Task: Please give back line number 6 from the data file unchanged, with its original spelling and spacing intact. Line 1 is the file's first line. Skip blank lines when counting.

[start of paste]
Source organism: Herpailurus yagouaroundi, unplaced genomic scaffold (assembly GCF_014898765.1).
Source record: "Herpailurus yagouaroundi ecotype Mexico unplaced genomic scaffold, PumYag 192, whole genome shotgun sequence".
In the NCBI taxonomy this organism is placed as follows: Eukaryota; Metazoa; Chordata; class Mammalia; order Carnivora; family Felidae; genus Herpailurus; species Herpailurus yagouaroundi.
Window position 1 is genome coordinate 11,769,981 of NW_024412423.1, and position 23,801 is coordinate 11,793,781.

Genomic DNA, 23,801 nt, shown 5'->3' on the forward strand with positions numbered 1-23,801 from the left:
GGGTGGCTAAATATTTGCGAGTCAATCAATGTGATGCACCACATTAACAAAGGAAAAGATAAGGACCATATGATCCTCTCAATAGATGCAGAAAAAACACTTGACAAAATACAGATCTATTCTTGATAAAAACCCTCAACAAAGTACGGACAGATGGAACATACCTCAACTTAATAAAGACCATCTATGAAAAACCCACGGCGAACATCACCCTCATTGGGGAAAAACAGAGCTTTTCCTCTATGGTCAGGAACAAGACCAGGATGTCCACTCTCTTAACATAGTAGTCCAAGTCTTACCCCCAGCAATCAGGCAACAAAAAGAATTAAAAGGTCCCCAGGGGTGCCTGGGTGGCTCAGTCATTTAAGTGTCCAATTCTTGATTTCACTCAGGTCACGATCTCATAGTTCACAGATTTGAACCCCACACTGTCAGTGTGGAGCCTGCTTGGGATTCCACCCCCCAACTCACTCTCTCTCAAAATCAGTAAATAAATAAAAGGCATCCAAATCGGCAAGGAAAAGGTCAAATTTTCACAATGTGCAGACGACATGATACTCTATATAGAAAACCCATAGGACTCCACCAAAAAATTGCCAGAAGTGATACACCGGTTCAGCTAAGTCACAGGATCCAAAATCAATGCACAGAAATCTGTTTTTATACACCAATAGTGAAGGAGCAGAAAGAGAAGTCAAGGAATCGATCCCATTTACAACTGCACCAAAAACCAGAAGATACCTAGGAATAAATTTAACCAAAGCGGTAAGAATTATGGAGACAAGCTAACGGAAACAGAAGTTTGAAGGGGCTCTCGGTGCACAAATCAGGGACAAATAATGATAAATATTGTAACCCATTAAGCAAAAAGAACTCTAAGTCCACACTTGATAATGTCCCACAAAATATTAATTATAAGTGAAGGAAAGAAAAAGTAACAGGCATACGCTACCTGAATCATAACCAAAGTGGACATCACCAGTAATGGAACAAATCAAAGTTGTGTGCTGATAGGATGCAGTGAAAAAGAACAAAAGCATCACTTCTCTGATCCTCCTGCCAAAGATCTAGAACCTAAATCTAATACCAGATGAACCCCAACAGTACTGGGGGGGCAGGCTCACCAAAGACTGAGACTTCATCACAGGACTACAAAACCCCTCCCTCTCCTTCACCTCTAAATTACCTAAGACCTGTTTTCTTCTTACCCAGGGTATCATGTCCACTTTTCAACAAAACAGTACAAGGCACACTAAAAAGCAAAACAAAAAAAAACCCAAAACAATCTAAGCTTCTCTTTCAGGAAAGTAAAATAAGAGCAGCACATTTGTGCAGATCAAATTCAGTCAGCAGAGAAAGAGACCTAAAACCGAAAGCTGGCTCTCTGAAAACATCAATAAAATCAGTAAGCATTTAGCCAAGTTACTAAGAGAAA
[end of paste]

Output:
GGGTGGCTAAATATTTGCGAGTCAATCAATGTGATGCACCACATTAACAAAGGAAAAGATAAGGACCATATGATCCTCTCAATAGATGCAGAAAAAACACTTGACAAAATACAGATCTATTCTTGATAAAAACCCTCAACAAAGTACGGACAGATGGAACATACCTCAACTTAATAAAGACCATCTATGAAAAACCCACGGCGAACATCACCCTCATTGGGGAAAAACAGAGCTTTTCCTCTATGGTCAGGAACAAGACCAGGATGTCCACTCTCTTAACATAGTAGTCCAAGTCTTACCCCCAGCAATCAGGCAACAAAAAGAATTAAAAGGTCCCCAGGGGTGCCTGGGTGGCTCAGTCATTTAAGTGTCCAATTCTTGATTTCACTCAGGTCACGATCTCATAGTTCACAGATTTGAACCCCACACTGTCAGTGTGGAGCCTGCTTGGGATTCCACCCCCCAACTCACTCTCTCTCAAAATCAGTAAATAAATAAAAGGCATCCAAATCGGCAAGGAAAAGGTCAAATTTTCACAATGTGCAGACGACATGATACTCTATATAGAAAACCCATAGGACTCCACCAAAAAATTGCCAGAAGTGATACACCGGTTCAGCTAAGTCACAGGATCCAAAATCAATGCACAGAAATCTGTTTTTATACACCAATAGTGAAGGAGCAGAAAGAGAAGTCAAGGAATCGATCCCATTTACAACTGCACCAAAAACCAGAAGATACCTAGGAATAAATTTAACCAAAGCGGTAAGAATTATGGAGACAAGCTAACGGAAACAGAAGTTTGAAGGGGCTCTCGGTGCACAAATCAGGGACAAATAATGATAAATATTGTAACCCATTAAGCAAAAAGAACTCTAAGTCCACACTTGATAATGTCCCACAAAATATTAATTATAAGTGAAGGAAAGAAAAAGTAACAGGCATACGCTACCTGAATCATAACCAAAGTGGACATCACCAGTAATGGAACAAATCAAAGTTGTGTGCTGATAGGATGCAGTGAAAAAGAACAAAAGCATCACTTCTCTGATCCTCCTGCCAAAGATCTAGAACCTAAATCTAATACCAGATGAACCCCAACAGTACTGGGGGGGCAGGCTCACCAAAGACTGAGACTTCATCACAGGACTACAAAACCCCTCCCTCTCCTTCACCTCTAAATTACCTAAGACCTGTTTTCTTCTTACCCAGGGTATCATGTCCACTTTTCAACAAAACAGTACAAGGCACACTAAAAAGCAAAACAAAAAAAAACCCAAAACAATCTAAGCTTCTCTTTCAGGAAAGTAAAATAAGAGCAGCACATTTGTGCAGATCAAATTCAGTCAGCAGAGAAAGAGACCTAAAACCGAAAGCTGGCTCTCTGAAAACATCAATAAAATCAGTAAGCATTTAGCCAAGTTACTAAGAGAAA